The Supreme Court of Canada recently clarified the law with respect to the extent of disclosure that must be made in settling multi-party litigation.
In the case of Sable Offshore Energy Inc. v. Ameron International Corp. (2013 S.C.C. 37), the court unanimously held that the settling defendants in a "Pierringer Agreement" did not need to disclose the amounts that they had settled for the non-settling defendants.
In this case, Sable undertook an ocean project and built several offshore structures and onshore gas processing facilities in Nova Scotia. A number of defendants, including Ameron, supplied Sable with paint for parts of the Sable structures. Sable brought three law suits against Ameron and 12 other defendants, alleging that the paint failed to prevent corrosion.
Sable subsequently entered into three Pierringer Agreements with some of the defendants. A Pierringer Agreement allows one or more defendants in a multi-party proceeding to settle with the plaintiff and withdraw from the litigation, leaving the remaining defendants responsible only for the loss they actually caused. As part of the agreements, Sable agreed to amend its statement of claim against the non-settling defendants to pursue them only for their share of liability. All the relevant evidence in the possession of the settling defendants would, in accordance with the agreements, be given to the plaintiff and be discoverable by the non-settling defendants.
Ameron and another defendant, Amercoat Canada, did not settle. All the terms of the Pierringer Agreements were disclosed to Ameron and Amercoat except the amounts that had been agreed upon. The settlement agreements were approved by the court. Ameron brought an application for disclosure of the settlement amounts paid under the Pierringer Agreements. Sable took the position that the amounts were subject to settlement privilege. The application judge agreed. However, the Nova Scotia Court of Appeal overturned that decision and ordered that the amounts be disclosed.
The Supreme Court of Canada unanimously allowed Sable's appeal and ordered that it need not disclose the settlement amounts to Ameron and Amercoat, the non-settling defendants.
Justice Abella, writing for the court, held that the settlement amounts were covered by settlement privilege.
Justice Abella further held - Settlement privilege promotes settlements. Parties will be more likely to settle if they have confidence from the outset that their negotiations will not be disclosed. Settlement privilege covers settlement negotiations whether or not a settlement is reached. Since the negotiated amount is a key component of the "content of successful negotiations", reflecting the omissions, offers and compromises made in the course of negotiations, it too was protected by the privilege.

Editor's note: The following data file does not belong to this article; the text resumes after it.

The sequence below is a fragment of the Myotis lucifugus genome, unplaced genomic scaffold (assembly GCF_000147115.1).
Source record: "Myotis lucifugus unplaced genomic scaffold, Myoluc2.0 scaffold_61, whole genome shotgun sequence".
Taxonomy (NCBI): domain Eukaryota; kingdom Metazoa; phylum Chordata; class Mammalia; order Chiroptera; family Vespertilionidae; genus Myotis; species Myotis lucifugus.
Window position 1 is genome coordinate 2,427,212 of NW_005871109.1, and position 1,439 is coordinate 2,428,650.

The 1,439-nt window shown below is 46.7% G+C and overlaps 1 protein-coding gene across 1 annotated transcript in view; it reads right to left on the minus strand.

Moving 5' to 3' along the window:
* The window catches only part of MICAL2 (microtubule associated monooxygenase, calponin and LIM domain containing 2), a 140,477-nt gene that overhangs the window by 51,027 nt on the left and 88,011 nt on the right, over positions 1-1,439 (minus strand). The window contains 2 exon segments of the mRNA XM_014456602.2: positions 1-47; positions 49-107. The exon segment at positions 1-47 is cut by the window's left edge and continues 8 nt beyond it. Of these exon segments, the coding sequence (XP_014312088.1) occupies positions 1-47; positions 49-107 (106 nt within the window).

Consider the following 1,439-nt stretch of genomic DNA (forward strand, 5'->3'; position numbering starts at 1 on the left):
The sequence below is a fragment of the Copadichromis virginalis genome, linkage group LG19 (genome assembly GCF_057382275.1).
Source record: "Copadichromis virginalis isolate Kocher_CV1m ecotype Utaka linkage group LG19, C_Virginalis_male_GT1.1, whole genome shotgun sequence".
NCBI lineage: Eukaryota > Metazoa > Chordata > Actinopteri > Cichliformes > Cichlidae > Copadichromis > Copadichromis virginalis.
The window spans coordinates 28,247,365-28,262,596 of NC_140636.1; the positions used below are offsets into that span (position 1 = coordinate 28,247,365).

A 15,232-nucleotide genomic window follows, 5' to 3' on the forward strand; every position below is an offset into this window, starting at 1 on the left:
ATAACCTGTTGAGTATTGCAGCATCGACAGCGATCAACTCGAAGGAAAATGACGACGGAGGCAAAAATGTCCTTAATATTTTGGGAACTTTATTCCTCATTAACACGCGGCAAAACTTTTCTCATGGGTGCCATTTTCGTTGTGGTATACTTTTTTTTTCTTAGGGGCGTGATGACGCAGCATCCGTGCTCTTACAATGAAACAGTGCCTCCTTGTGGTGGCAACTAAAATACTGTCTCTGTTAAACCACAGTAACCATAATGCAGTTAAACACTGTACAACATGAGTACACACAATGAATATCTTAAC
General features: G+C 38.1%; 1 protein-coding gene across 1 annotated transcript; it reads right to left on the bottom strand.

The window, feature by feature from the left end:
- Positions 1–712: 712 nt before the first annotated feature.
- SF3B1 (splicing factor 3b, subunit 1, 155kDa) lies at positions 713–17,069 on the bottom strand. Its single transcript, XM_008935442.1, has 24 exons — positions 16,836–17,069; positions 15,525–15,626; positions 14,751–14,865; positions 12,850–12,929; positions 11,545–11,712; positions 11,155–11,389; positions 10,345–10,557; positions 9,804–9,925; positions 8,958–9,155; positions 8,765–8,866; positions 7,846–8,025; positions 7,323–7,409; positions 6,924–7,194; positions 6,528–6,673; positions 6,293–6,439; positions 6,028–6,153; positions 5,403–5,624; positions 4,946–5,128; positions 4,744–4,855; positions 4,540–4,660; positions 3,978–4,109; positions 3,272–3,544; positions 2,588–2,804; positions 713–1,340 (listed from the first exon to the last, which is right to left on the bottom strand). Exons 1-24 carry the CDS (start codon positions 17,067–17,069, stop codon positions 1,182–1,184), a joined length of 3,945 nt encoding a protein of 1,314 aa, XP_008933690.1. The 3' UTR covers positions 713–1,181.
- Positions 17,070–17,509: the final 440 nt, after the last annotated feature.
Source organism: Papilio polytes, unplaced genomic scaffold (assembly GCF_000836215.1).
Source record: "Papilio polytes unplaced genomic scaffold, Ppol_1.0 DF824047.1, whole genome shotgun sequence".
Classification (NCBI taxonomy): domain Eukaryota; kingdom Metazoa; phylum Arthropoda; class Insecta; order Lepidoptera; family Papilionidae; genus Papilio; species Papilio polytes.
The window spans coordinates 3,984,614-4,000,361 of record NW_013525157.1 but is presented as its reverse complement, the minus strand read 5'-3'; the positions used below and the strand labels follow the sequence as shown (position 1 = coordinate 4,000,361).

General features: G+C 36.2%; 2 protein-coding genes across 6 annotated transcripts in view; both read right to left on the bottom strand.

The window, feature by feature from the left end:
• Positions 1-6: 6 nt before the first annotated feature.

Justice Abella held that there are, inevitably, exceptions to the privilege. To come within those exceptions a defendant must show that on balance "a competing public interest outweighs the public interest in encouraging settlement". For example, those countervailing interests have been found to include allegations of misrepresentation, fraud or undue influence as well as preventing a plaintiff from being overcompensated.
In this case, the settlements negotiated, i.e. Pierringer Agreements, were developed in the United States to address obstacles in settling complex multi-party litigation. Under a Pierringer Agreement, the plaintiff's claim was only extinguished against those defendants with whom it settled; the claims against the non-settling defendants continued. The settling defendants were assured that they could not be subject to a contribution claim from the non-settling defendants who would be accountable only for their share of liability at trial.
In Canada, the courts have included additional protections for non-settling defendants such as requiring that they be given access to the settling defendants evidence. In addition, the agreements in this case specified that their non-financial terms would be disclosed to the court and the non-settling defendants.
The non-settling defendants received all the non-financial terms of the Pierringer Agreements. They have access to all the relevant documents and other evidence that was in the settling defendants possession. They have also the assurance that they would not be held liable for more than their share of damages. In addition, Sable agreed that at the end of the trial, once liability had been determined, it would disclose to the trial judge the amounts it settled for.
As a result, should the non-settling defendants establish a right to set-off in this case, their liability for damages would be adjusted downwards if necessary to avoid over-compensating the plaintiff. With all those protections in place, Justice Abella did not see how knowledge of the settlement amounts would materially effect the ability of the non-settling defendants to know and present their case.
She held that a proper analysis of the claim for an exception to settlement privilege does not simply ask whether the non-settling defendants derived some tactical advantage from disclosure, but whether the reason for disclosure outweighs the policy in favour of promoting settlement. She found that there was little harm in denying disclosure of the settlement amounts in this case.